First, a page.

While Pasco County was spared the death and destruction that Hurricane Ian left its in path, it didn’t escape massive disruptions caused by the hurricane’s threat.
As Hurricane Ian headed toward Florida, weather experts and local officials feared there could be a direct hit on the Tampa Bay region.
Bracing for that possibility, local governments issued mandatory evacuations for residents living in the most vulnerable areas.
Pasco County Schools Superintendent Kurt Browning closed the district’s schools and child care programs, and canceled school-related events.
The district was forced to close its schools because of the serious nature of Hurricane Ian’s potential dangers, Browning said.
The district also opened shelters to give evacuees a place to go.
The operations ran so smoothly that people often forget the massive amount of effort required to make that happen, Browning said, during the Pasco County School Board’s Oct. 4 meeting.
The superintendent complimented everyone involved in the shelter efforts.
He took a few minutes to detail the efforts required.
He thanked the staff and volunteers who were involved in getting schools ready to serve as shelters, then operating the shelters and then getting the schools ready for classes to resume.
The district had shelter operations at Cypress Creek, Sunlake, Wiregrass Ranch, Wesley Chapel and Fivay high schools; at Cypress Creek, Centennial, Weightman and Pasco middle schools; and, at the River Ridge Complex.
The superintendent told the school board, audience and those watching the board meeting on YouTube that he couldn’t let the day pass without expressing gratitude for the district’s incredible team.
“The folks that make it look seamless in this district are sitting before you today,” Browning said. “These men and these women, around this table, are the ones that make it happen.
“The problem with making it look so seamless is that people don’t actually understand the amount of work that goes into preparing to close schools, open shelters, make sure they’re staffed, make sure you have food,” Brown said.
“They make it seamless. They do. But I’ll tell you, the people who are sitting around this table today worked their tails off.”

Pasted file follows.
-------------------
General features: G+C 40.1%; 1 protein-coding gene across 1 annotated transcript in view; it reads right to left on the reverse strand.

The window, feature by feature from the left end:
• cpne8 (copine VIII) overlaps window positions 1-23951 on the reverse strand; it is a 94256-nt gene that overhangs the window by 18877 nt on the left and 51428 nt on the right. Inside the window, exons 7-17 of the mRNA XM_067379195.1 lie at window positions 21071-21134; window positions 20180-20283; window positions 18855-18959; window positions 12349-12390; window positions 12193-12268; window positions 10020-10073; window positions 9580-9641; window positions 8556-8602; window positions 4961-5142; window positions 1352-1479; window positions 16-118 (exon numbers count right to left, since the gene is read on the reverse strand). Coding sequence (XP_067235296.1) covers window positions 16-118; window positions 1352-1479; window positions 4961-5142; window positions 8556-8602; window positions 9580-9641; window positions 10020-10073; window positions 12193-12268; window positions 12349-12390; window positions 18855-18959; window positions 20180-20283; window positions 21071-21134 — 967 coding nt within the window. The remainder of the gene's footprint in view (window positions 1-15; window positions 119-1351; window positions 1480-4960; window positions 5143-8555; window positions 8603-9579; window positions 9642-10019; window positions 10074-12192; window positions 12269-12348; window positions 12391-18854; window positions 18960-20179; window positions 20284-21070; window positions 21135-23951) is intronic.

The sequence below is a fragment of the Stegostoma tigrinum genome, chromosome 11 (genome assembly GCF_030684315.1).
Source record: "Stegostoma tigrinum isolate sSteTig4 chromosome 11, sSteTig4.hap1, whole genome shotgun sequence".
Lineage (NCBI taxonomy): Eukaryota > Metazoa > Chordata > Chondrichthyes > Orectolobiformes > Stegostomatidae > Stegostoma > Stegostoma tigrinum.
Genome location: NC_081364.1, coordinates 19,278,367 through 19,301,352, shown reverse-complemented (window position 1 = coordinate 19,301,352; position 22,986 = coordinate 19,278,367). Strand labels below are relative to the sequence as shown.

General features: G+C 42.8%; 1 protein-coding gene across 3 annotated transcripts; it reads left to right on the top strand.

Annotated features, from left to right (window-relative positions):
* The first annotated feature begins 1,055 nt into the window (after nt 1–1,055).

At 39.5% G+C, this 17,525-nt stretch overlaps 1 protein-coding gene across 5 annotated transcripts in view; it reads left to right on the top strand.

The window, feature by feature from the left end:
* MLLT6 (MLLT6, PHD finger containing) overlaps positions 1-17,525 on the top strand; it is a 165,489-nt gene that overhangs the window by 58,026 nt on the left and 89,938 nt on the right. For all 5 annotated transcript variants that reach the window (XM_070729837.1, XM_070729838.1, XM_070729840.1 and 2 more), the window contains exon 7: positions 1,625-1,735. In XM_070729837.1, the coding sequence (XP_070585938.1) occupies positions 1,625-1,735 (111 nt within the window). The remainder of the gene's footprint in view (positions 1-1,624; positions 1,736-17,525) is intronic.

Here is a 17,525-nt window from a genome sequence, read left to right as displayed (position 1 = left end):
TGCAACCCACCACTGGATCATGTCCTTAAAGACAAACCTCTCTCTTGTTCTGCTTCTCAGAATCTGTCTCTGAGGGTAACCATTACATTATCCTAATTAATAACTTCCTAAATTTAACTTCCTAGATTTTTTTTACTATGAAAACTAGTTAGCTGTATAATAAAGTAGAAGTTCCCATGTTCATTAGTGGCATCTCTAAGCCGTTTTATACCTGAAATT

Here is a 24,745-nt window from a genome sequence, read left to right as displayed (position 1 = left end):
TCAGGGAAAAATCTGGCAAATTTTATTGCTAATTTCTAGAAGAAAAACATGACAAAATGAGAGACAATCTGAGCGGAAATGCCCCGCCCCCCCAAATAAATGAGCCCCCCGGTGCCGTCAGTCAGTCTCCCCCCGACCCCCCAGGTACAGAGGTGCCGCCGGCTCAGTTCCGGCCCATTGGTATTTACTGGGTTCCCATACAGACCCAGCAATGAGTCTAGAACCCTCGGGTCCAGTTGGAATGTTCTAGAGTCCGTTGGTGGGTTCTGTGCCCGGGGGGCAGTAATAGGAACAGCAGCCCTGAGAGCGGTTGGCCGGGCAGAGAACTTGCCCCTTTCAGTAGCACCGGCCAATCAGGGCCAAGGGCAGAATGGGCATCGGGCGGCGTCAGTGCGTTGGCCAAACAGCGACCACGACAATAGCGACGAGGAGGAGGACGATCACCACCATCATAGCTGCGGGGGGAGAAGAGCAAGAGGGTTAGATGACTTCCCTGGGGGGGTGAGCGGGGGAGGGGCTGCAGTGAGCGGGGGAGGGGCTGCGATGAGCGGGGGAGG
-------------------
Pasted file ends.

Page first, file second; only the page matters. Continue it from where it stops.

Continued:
The superintendent praised the efforts of Mary Martin and her human resources team, who ensured the shelters were staffed.
“Mary and her team just knocked it out of the park,” Browning said.
He singled out Stephanie Spicknall, director of food and nutrition services (FNS), and her team, too.
Browning said he suspects some evacuees are “somewhat shocked” when they arrive at a school-based shelter and are served hot meals, instead of cold sandwiches.
“That doesn’t happen by accident, it happens because the FNS teams are there in those schools and they are preparing meals for those evacuees,” the superintendent said.
Browning also highlighted the efforts of Gary Sawyer, transportation director, and his drivers for getting people where they need to go.
He gave a shoutout to the system’s maintenance and custodial crews for getting the shelters ready for evacuees, and then after those sheltering had left, getting the schools ready to resume classes.
Browning also had good words for Michael Baumaister, the district’s chief of safety and emergency operations, and for Lt. Tom Perron, on that team, who was at the county’s Emergency Operations Center.
School board member Allen Altman noted that during Hurricane Irma, district shelters had a greater influx of evacuees, and issues arose because they had not been staffed with security or medical teams.
Those issues have been resolved, improving shelter operations, Altman said.
The changes occurred because of suggestions made after Hurricane Irma, the school board member said.
Browning said he’s looking forward to the debriefing regarding this year’s shelter operations, to see what other improvements can be made.
Betsy Kuhn, assistant superintendent for support services, told the board: “I know there are things that our shelter operations can do better, but I think, overall, we were very encouraged by what we saw.”
Kuhn was happy to see improvements implemented in this year’s operations, based on lessons learned from Hurricane Irma.
She expressed gratitude for the help by human resources, to manage shelter staffing.
“That was a huge lift,” Kuhn said.
She also mentioned the contributions from Chief Baumaister and Lt. Perron, of the safety and emergency operations team.
“Issues like this really show how people come together and how amazing of a team we have,” Kuhn said.
She described a moment that was particularly gratifying.
She said she was at a shelter and observed a principal checking in an evacuee.
“You would have thought this person was checking into the Ritz Carlton, the way this principal was treating this evacuee,” Kuhn said.
“It was just a very heartwarming thing to see that our team comes together in a crisis. No egos. Everybody pitches in, does the work and gets it done,” Kuhn said.
School board chairwoman Cynthia Armstrong also weighed in: “I can tell you what’s most meaningful to the evacuees … is the fact that they felt so welcomed and they felt so safe.
“That’s what our employees and our staff, and our teachers and principals were able to do — able to give those people a place where they felt safe and they felt welcomed,” the board chairwoman said. “If we can make them feel like that, then we were a success.”
Published October 12, 2022